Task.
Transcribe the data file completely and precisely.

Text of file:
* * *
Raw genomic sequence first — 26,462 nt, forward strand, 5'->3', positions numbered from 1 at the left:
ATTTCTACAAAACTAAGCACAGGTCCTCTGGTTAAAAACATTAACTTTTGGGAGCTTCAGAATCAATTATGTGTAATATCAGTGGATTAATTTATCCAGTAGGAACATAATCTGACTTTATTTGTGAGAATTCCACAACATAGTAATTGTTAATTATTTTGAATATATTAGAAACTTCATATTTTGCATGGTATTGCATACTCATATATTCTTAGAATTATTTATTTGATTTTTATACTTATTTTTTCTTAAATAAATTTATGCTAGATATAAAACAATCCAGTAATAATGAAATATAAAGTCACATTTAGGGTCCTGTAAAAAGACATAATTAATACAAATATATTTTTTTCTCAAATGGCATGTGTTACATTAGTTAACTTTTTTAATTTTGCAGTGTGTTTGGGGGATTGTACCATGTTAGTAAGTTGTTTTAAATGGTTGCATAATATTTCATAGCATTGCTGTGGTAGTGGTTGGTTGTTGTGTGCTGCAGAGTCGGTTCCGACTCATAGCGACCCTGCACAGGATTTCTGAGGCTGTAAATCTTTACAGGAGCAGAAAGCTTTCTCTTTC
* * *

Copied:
Raw genomic sequence first — 26,462 nt, forward strand, 5'->3', positions numbered from 1 at the left:
ATTTCTACAAAACTAAGCACAGGTCCTCTGGTTAAAAACATTAACTTTTGGGAGCTTCAGAATCAATTATGTGTAATATCAGTGGATTAATTTATCCAGTAGGAACATAATCTGACTTTATTTGTGAGAATTCCACAACATAGTAATTGTTAATTATTTTGAATATATTAGAAACTTCATATTTTGCATGGTATTGCATACTCATATATTCTTAGAATTATTTATTTGATTTTTATACTTATTTTTTCTTAAATAAATTTATGCTAGATATAAAACAATCCAGTAATAATGAAATATAAAGTCACATTTAGGGTCCTGTAAAAAGACATAATTAATACAAATATATTTTTTTCTCAAATGGCATGTGTTACATTAGTTAACTTTTTTAATTTTGCAGTGTGTTTGGGGGATTGTACCATGTTAGTAAGTTGTTTTAAATGGTTGCATAATATTTCATAGCATTGCTGTGGTAGTGGTTGGTTGTTGTGTGCTGCAGAGTCGGTTCCGACTCATAGCGACCCTGCACAGGATTTCTGAGGCTGTAAATCTTTACAGGAGCAGAAAGCTTTCTCTTTC